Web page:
Resistance to Change: Those with a fixed-victim mindset may resist opportunities for personal growth or change because they believe that their efforts will be futile. This can hinder their ability to overcome bad habits or unhealthy behaviors.
Repetition of Unhealthy Behaviors: The fixed-victim mindset can perpetuate a cycle of repeating old habits, even when those habits are detrimental to one's well-being. For example, it can contribute to ongoing drug addiction, alcohol abuse, or other negative behaviors.
Lack of Accountability: Taking responsibility for one's actions becomes challenging within a fixed-victim mindset. This lack of accountability can hinder progress and hinder efforts to develop healthy habits.
Overcoming the Fixed-Victim Mindset
And here is how you can overcome it!
Self-Awareness: Recognizing the presence of a fixed-victim mindset is the first step. Acknowledging that this perspective exists allows individuals to work toward change.
Challenge Negative Beliefs: Confronting and challenging negative beliefs that reinforce the fixed-victim mindset is crucial. This involves questioning the accuracy of these beliefs and seeking evidence to the contrary.
Cultivate Growth Mindset: Developing a growth mindset involves understanding that personal change is possible through effort and learning. Embracing challenges and setbacks as opportunities for growth can help shift the perspective.
Set Goals: Setting achievable goals helps individuals regain a sense of agency over their lives. Focusing on small accomplishments can gradually build confidence and undermine the fixed-victim mindset.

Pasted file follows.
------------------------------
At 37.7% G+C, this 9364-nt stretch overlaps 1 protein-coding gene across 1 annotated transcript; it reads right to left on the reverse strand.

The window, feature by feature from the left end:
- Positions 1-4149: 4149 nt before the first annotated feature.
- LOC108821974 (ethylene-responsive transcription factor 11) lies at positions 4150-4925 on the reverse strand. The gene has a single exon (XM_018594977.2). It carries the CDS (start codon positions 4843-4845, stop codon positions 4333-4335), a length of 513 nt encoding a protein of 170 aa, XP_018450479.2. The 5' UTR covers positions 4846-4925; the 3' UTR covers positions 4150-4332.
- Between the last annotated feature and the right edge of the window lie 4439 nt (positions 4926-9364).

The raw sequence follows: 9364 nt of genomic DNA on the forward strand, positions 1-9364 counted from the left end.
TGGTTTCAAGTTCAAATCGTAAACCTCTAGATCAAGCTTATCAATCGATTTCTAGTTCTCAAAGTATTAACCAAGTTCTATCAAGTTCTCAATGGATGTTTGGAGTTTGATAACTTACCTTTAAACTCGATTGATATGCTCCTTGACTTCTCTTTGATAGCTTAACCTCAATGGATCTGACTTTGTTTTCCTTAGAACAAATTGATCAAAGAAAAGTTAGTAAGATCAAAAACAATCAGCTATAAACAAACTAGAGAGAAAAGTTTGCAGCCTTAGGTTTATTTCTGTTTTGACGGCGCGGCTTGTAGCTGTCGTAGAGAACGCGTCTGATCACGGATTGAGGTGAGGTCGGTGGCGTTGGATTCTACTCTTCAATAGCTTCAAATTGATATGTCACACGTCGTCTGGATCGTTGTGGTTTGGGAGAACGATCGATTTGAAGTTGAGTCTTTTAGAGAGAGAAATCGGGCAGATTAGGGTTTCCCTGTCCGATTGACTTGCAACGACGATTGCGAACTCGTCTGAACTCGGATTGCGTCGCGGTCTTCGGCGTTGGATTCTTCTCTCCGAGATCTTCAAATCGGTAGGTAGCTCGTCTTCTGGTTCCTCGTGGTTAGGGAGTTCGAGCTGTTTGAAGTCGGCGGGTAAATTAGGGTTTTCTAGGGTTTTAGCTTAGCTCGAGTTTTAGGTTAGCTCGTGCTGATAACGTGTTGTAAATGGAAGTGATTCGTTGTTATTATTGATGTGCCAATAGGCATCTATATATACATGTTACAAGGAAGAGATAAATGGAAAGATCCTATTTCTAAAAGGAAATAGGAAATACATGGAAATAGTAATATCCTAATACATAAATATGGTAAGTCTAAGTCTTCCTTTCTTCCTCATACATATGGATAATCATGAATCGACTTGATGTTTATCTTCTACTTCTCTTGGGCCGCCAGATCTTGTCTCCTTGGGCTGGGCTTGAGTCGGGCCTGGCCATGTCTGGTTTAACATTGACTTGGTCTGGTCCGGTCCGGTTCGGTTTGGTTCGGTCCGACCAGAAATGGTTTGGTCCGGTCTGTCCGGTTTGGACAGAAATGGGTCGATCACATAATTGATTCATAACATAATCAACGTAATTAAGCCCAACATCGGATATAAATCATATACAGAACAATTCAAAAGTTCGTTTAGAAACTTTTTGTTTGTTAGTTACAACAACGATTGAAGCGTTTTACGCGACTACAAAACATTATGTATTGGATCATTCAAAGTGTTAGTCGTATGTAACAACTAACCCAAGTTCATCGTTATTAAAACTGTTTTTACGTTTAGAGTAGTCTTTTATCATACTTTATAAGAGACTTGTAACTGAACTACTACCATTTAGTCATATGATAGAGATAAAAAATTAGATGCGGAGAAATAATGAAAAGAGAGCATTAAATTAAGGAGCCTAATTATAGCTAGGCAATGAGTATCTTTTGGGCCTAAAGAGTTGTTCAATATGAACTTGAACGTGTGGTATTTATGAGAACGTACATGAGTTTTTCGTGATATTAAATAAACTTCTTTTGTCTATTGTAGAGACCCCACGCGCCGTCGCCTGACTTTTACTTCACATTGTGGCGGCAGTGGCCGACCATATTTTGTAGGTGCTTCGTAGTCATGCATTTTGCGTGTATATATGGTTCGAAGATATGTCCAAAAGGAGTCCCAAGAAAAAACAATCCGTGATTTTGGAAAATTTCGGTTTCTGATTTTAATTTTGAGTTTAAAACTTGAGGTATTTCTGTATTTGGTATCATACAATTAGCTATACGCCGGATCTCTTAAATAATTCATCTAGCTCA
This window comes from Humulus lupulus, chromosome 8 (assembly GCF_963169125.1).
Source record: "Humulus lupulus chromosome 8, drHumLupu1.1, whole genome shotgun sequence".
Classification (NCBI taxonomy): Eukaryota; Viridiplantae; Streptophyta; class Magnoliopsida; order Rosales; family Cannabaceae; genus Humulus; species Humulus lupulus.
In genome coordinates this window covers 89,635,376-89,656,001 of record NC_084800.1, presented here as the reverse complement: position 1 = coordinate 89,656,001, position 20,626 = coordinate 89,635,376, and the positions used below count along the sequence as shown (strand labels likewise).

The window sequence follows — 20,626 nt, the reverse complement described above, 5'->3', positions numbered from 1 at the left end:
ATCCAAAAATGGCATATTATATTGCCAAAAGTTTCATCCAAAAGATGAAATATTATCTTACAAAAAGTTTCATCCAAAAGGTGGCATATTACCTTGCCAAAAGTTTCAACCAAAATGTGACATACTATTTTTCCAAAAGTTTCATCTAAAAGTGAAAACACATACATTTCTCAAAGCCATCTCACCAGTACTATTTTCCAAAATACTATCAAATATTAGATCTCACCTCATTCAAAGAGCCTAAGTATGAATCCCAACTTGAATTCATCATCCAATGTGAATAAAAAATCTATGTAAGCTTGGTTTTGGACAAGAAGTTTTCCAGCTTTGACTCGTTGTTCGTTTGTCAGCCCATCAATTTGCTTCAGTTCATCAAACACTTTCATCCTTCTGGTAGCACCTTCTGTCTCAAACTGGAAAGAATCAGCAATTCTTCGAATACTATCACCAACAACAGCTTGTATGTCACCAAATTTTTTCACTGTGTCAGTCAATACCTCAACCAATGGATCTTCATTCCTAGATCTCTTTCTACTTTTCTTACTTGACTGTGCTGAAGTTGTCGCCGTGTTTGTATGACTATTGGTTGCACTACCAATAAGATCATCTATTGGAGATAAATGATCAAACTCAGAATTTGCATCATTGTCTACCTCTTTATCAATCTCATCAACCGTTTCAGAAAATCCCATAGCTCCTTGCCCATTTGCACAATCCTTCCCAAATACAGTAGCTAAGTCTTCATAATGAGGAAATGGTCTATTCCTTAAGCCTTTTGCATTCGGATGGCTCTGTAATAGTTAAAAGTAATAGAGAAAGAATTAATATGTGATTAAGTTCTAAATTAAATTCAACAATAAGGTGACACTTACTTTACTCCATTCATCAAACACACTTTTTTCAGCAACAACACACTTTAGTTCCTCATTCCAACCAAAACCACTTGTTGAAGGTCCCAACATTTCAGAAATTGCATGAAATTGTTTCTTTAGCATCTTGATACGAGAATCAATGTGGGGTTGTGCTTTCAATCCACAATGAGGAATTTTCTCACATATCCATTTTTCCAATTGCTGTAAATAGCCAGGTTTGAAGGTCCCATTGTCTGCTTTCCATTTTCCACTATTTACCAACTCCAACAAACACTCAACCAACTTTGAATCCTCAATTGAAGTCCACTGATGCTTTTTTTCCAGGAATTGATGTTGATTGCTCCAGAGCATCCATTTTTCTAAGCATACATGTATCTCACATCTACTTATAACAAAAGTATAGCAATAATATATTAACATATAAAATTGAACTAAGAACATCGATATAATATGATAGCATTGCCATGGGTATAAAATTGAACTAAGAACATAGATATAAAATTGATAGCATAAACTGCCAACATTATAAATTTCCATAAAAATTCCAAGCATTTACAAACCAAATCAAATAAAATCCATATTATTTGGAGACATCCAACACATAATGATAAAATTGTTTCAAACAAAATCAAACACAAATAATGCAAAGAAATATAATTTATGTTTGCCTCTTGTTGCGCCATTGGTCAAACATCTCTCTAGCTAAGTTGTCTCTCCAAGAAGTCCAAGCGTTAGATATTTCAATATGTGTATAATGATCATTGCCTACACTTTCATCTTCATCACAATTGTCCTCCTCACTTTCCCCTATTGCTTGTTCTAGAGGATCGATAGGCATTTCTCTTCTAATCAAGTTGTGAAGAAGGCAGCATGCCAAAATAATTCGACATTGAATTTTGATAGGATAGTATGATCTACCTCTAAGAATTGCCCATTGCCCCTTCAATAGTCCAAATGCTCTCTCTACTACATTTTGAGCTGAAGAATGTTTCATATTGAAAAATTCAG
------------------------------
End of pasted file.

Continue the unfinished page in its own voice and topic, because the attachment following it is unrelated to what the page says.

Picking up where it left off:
Seek Support: Overcoming a fixed-victim mindset often requires support from friends, family, or mental health professionals. Therapy, counseling, or support groups can provide tools to change negative thought patterns.
Practice Self-Compassion: Practicing self-compassion allows individuals to treat themselves with kindness and understanding, which can counteract feelings of helplessness.
So, How Can You Break Bad Habits in 2023?
In what way do you perceive your life? As Barry taught us, you could be looking at your life through a tinted perspective that affects everything you do.
This applies to all aspects of life: your career path, your relationships, your aspirations, and everything in between. Do you know how to break a bad or unhealthy habit, or do you feel stuck in a loop of failure?
If you ARE trapped in a fixed-victim mindset, what will you do to turn it around and become a growth owner? So that instead of lacking energy, you find yourself building up positive momentum more and more every day?